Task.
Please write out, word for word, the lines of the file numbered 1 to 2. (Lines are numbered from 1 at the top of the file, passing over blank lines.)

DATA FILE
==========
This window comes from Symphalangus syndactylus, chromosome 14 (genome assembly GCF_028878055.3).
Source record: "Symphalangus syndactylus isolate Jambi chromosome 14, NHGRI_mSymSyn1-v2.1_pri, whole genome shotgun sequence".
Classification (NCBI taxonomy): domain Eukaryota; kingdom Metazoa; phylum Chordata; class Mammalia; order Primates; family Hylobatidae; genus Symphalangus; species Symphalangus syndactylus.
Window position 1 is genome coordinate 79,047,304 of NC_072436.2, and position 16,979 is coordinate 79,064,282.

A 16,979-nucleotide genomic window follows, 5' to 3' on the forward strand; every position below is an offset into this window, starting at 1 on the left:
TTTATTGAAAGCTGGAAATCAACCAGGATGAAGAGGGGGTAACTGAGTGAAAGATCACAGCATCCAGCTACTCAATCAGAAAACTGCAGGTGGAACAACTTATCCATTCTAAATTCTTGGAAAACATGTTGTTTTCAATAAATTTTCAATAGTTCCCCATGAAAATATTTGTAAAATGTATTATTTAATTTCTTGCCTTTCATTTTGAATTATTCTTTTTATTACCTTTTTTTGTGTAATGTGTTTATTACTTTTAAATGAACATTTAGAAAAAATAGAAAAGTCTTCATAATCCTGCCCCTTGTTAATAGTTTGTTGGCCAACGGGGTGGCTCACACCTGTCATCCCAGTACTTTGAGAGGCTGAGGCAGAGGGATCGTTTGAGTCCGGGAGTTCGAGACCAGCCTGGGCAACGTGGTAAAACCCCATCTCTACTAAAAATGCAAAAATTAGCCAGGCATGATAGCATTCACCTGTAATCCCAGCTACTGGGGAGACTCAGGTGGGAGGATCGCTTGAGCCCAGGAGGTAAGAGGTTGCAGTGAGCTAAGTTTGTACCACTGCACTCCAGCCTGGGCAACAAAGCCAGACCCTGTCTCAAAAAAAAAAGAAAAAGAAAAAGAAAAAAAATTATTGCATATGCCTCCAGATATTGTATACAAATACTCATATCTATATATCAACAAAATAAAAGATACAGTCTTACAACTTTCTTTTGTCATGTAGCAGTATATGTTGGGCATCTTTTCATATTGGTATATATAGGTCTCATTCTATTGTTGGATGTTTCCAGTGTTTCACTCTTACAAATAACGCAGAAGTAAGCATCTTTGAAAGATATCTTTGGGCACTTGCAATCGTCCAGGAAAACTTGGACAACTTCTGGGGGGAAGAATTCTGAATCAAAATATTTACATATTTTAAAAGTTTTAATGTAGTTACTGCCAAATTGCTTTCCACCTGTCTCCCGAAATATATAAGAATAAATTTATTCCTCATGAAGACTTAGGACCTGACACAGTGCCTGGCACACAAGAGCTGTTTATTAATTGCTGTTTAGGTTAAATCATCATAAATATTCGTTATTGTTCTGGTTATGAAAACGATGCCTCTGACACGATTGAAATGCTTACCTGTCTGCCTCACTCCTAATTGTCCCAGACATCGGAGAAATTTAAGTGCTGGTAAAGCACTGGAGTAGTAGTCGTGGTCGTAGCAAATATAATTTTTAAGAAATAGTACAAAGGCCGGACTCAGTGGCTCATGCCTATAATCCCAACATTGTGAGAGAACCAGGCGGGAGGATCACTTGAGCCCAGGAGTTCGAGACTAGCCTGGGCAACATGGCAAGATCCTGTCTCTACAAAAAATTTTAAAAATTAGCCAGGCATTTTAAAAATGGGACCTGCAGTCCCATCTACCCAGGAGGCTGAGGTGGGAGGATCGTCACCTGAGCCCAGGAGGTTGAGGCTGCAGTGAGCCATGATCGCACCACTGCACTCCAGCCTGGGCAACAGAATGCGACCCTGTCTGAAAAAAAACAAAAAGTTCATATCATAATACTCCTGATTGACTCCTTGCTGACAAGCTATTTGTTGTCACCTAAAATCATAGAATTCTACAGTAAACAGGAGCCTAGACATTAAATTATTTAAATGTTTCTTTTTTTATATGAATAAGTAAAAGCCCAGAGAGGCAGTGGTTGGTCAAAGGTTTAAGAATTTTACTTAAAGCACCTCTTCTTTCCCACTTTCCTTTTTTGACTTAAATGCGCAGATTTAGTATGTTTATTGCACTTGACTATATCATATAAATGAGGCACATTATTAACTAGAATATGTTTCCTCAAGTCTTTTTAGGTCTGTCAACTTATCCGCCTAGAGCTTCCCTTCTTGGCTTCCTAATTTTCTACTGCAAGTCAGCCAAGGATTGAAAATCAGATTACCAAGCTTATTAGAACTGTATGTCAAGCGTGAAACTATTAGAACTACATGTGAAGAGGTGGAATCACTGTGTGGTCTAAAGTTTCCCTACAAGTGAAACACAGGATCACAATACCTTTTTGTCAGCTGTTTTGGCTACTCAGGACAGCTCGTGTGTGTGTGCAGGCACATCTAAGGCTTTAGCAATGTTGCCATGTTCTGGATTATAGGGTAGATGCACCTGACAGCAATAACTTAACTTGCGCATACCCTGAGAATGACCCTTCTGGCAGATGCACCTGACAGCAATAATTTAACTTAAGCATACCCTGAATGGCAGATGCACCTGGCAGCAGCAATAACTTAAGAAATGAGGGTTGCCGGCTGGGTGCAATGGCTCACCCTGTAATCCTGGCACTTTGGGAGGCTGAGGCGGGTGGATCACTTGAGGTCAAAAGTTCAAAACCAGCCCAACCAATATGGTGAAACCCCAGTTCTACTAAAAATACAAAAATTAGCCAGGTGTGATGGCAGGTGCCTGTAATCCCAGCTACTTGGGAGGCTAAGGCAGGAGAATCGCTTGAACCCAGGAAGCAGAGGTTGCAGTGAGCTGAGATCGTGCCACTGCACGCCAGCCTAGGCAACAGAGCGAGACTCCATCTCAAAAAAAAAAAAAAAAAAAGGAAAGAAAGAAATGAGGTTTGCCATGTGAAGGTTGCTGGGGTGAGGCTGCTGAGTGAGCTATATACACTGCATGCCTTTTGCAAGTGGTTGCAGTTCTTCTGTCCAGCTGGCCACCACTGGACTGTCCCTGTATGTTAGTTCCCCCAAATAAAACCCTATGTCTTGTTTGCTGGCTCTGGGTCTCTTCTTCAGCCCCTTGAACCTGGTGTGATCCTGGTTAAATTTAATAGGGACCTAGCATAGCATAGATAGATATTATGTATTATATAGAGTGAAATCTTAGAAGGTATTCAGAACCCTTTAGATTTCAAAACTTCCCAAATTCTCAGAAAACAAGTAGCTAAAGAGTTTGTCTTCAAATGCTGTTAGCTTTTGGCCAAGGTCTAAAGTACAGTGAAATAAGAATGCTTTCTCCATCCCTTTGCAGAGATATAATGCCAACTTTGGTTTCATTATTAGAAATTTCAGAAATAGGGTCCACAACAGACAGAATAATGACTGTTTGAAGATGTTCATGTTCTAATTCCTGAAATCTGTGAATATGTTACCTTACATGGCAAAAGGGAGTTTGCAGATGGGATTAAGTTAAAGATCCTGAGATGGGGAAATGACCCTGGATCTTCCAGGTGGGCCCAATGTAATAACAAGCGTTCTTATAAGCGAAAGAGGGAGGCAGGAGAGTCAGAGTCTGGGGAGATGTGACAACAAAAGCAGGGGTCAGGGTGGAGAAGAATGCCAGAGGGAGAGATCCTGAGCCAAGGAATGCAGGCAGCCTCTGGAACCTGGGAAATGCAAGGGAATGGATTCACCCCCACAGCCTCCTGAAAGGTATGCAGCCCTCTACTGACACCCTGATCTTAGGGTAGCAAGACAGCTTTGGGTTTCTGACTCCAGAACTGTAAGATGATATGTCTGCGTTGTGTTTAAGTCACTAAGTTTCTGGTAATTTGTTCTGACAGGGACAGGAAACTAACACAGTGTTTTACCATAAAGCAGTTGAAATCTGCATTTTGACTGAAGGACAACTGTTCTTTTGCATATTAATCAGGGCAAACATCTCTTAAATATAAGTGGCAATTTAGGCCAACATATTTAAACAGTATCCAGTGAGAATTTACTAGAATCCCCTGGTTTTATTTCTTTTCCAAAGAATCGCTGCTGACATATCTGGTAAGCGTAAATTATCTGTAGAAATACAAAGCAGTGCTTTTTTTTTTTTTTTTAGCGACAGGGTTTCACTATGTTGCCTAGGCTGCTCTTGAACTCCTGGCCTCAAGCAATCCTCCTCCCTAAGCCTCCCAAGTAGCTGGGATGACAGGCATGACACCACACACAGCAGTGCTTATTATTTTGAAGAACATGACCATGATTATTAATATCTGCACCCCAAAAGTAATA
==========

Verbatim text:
This window comes from Symphalangus syndactylus, chromosome 14 (genome assembly GCF_028878055.3).
Source record: "Symphalangus syndactylus isolate Jambi chromosome 14, NHGRI_mSymSyn1-v2.1_pri, whole genome shotgun sequence".